Fortune’s 100 Fastest Growing Companies list is out this morning, highlighting the large, publicly-traded companies with the fastest growth in revenues, profits and stock returns. The top-ten contain some tech darlings—Facebook, (No. 6), Nvidia (No. 7) and Amazon (No. 9)—tech-driven platforms like Health Insurance Innovations (No. 1), Stamps.com (No. 2), Paycom Software (No. 5)—and tech providers Applied Optoelectronics (No. 4) and Arista Networks (No. 8). You can find the full list here.
Fortune data-meister Scott DeCarlo says one-third of the companies on the list are “tech companies” by S&P classifications. But I think that’s an undercount. Amazon, for instance, is classified as “retail.” Health Insurance Innovations, a technology platform for purchasing health insurance, is in “financials.” That misses the broader point: These days, most companies are driven by technology…particularly the fastest growing ones. Technology allows them to scale rapidly, at minimal marginal cost, and with relatively small investment.
It also allows them to grow without hiring as many employees as their pre-tech-age precursors. And that is changing the way the economy works. Last week, the Financial Times had an interesting story highlighting a growing body of academic evidence suggesting a link between fast-growing tech juggernauts, slowing pay growth, and deepening inequality. The story quotes a paper by David Autor at MIT and David Dorn at the University of Zurich showing that as the “economic weight of a small number of…’superstar’ companies has increased, workers’ slice of the pie has fallen in their industries.”
The more difficult question, of course, is what if anything to do about it. Some see stronger antitrust laws as part of the answer; others argue traditional antitrust is ill-suited for the “winner-take-most” dynamics of today’s business. It’s an important problem—but still far from a solution.
We’ll be exploring how tech dynamics are transforming non-tech industries at our Brainstorm Reinvent event, in Chicago on September 24-25, held in partnership with McKinsey & Company. Among the participants: United Technologies CEO Greg Hayes; New York Times CEO Mark Thompson; Weight Watchers CEO Mindy Grossman; Mondelez CEO Dirk Van de Put; Slack CEO Stewart Butterfield; and retired General Stanley McChrystal. More details here.
The White House appears to be approaching its Chinese trade negotiations with a two-pronged strategy based on dueling agencies: talks, through the Treasury Department, and new tariffs on almost half of Chinese imports, through the office of the U.S. trade representative. Meanwhile, employers in the U.S. are warning of layoffs if the Chinese products they sell are made subject to tariffs. Wall Street Journal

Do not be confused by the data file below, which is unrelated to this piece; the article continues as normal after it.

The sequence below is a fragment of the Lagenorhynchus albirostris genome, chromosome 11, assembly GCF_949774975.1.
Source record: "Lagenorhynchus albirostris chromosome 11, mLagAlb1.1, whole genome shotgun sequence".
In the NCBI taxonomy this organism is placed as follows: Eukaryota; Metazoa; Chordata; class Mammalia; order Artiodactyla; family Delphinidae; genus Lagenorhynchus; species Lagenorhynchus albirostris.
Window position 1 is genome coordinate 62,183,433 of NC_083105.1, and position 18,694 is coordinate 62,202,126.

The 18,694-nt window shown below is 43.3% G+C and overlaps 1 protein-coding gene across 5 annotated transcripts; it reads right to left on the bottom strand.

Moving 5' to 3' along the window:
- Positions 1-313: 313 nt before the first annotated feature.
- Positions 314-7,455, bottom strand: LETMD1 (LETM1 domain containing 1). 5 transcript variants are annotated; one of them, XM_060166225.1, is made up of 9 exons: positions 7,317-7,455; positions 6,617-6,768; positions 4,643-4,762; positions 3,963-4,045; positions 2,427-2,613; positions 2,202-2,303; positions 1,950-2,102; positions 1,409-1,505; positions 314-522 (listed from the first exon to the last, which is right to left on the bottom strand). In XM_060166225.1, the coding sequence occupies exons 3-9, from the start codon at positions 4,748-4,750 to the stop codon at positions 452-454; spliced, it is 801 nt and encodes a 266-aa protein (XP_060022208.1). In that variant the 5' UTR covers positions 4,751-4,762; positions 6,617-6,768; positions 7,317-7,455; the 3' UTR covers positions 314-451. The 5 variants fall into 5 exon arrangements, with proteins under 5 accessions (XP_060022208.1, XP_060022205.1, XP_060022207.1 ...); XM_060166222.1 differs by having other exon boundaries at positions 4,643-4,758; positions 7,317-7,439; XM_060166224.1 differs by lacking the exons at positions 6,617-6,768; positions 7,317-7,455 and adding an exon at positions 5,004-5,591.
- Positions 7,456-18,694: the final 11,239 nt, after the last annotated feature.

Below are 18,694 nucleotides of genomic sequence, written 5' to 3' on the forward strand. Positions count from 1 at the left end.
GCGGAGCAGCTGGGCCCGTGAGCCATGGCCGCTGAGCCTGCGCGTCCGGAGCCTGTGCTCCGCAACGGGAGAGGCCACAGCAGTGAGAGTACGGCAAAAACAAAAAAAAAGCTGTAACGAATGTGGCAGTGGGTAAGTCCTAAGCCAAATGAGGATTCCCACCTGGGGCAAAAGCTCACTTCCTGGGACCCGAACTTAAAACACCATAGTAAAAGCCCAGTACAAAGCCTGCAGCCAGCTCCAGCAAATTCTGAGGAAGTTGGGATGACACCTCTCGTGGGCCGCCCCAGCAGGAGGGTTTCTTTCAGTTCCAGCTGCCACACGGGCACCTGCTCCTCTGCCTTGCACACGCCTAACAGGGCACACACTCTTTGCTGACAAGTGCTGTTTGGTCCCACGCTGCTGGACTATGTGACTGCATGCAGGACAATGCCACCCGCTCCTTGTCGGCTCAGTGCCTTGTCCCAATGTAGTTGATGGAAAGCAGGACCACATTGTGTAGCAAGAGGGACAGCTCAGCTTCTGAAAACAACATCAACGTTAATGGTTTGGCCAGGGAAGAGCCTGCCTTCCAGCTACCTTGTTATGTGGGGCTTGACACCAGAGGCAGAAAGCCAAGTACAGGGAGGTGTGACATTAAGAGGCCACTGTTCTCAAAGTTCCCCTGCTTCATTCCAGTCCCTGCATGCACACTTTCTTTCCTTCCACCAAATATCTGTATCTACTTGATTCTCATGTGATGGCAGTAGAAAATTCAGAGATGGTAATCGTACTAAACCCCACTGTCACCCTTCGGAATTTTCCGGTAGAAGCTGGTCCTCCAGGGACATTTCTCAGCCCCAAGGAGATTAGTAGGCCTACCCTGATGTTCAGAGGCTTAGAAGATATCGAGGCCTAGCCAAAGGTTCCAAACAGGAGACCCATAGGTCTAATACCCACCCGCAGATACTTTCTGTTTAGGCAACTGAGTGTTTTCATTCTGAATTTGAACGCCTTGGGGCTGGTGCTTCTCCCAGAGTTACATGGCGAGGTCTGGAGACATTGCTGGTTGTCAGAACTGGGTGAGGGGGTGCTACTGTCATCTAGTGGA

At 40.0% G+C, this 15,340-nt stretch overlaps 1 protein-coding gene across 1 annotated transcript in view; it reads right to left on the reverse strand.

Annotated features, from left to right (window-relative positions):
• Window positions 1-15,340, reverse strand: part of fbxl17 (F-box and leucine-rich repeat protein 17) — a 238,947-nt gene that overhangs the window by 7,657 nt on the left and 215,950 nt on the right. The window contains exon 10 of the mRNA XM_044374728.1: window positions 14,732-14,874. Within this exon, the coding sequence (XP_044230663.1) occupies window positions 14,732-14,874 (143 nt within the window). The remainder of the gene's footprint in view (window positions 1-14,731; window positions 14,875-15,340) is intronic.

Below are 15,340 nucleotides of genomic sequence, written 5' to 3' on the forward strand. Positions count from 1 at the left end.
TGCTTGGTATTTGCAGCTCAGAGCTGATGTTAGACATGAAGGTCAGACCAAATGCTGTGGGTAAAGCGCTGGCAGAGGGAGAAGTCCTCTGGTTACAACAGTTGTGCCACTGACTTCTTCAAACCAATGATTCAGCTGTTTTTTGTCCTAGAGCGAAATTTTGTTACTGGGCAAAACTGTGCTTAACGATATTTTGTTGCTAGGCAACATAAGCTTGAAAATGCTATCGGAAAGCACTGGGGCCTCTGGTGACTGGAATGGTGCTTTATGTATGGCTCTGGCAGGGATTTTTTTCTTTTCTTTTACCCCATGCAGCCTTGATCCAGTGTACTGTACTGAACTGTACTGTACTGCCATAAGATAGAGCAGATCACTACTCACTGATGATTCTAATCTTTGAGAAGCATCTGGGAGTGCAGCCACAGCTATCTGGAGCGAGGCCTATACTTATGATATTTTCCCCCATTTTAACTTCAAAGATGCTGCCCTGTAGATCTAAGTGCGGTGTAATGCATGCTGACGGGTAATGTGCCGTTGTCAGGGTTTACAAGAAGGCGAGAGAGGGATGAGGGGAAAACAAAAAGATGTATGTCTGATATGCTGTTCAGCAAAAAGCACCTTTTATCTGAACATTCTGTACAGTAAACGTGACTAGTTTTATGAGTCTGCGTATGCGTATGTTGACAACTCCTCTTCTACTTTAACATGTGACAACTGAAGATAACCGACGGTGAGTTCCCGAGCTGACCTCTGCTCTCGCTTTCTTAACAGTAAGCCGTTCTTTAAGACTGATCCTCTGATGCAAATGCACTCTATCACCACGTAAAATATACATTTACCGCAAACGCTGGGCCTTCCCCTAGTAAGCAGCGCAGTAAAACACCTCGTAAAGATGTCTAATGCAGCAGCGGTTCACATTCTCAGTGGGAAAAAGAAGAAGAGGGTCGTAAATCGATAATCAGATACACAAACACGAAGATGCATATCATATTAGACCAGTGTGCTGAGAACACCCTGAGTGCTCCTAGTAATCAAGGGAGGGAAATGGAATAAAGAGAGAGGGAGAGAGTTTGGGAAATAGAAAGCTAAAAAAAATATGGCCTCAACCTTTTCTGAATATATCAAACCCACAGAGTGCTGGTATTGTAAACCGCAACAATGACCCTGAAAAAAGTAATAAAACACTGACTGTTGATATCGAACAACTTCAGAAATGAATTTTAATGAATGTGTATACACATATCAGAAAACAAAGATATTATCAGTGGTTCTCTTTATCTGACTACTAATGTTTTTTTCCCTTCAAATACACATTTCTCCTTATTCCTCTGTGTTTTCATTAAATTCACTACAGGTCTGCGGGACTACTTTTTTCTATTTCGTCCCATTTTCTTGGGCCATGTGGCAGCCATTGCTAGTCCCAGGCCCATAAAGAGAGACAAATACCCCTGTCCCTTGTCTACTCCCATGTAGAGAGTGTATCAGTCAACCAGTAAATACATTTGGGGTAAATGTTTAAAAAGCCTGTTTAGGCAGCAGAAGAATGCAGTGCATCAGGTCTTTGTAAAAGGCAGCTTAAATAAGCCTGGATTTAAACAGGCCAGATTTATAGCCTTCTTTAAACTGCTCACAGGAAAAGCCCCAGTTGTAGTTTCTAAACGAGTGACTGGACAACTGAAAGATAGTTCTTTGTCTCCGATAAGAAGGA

Microsoft has announced the takedown of parts of a Russian operation targeting the Senate and conservative thinktanks. The company executed a court order to seize six websites created by Russian intelligence’s “Fancy Bear” hacker group—the sites, which were crafted to look like they belonged to congressional staff and prominent thinktanks, could have been used to launch targeted cyberattacks ahead of the November midterms. CNN
A survey of Tesla’s suppliers showed that most see the customer as a financial risk, due to the cash consumed by its Model 3 production push. Several suppliers reportedly also said Tesla had asked for cash back or stretched out payments. Elon Musk: “We’re not behind because we can’t pay them. It is just because we’re arguing whether the parts are right.” Meanwhile, people are talking about the possibility of Apple buying Tesla again. Wall Street Journal
Bloomberg reports that Apple is preparing to launch a new, “low-cost” (it’s Apple) MacBook this year, along with a pro-focused Mac mini desktop that will be a little more expensive than those currently on the market. Apple’s MacBook Air is looking very long-in-the-tooth these days, with its low-resolution screen. Bloomberg
Around the Water Cooler
Maersk, the world’s biggest container shipping company, will send its first freight vessel on an Arctic route this week, travelling over the top of Russia from Vladivostok to St. Petersburg. It’s a trial run, designed to see how viable the so-called Northern Sea Route really is. Asia-Europe shipping routes typically go through the Suez Canal. Maersk told the Financial Times: “Currently, we do not see the Northern Sea Route as a commercial alternative to our existing network, which is defined by our customers’ demand, trading patterns and population centres.” FT
Divyesh Darji, who is alleged to be one of the people behind the sketchy BitConnect cryptocurrency exchange, was arrested at Delhi airport, where he was arriving from Dubai. BitConnect suddenly shut down seven months ago following regulatory pressure in the U.S., causing its proprietary tokens to crash. Investors have sued the operation, claiming it was a Ponzi scheme. Fortune
Goldman Sachs Breastfeeding
Goldman Sachs staffers in the U.S. and the U.K. who are breastfeeding and travelling for work will be able to get the company to pay for couriering their milk to their kids. “Parenting and work can sometimes feel at odds. Goldman Sachs aim(s) to make the balancing act a little easier,” the investment bank said in a staff memo. CNBC
Want to be less stressed and more active? Work in an open-plan office, say researchers at the University of Arizona. The researchers conducted a study using chest sensors that tracked hundreds of workers’ movements and heart rates over three days, as they moved around their various offices. Those in open-plan offices achieved almost a third more physical activity than their counterparts in private offices, and 20% more than those sitting in cubicles. BBC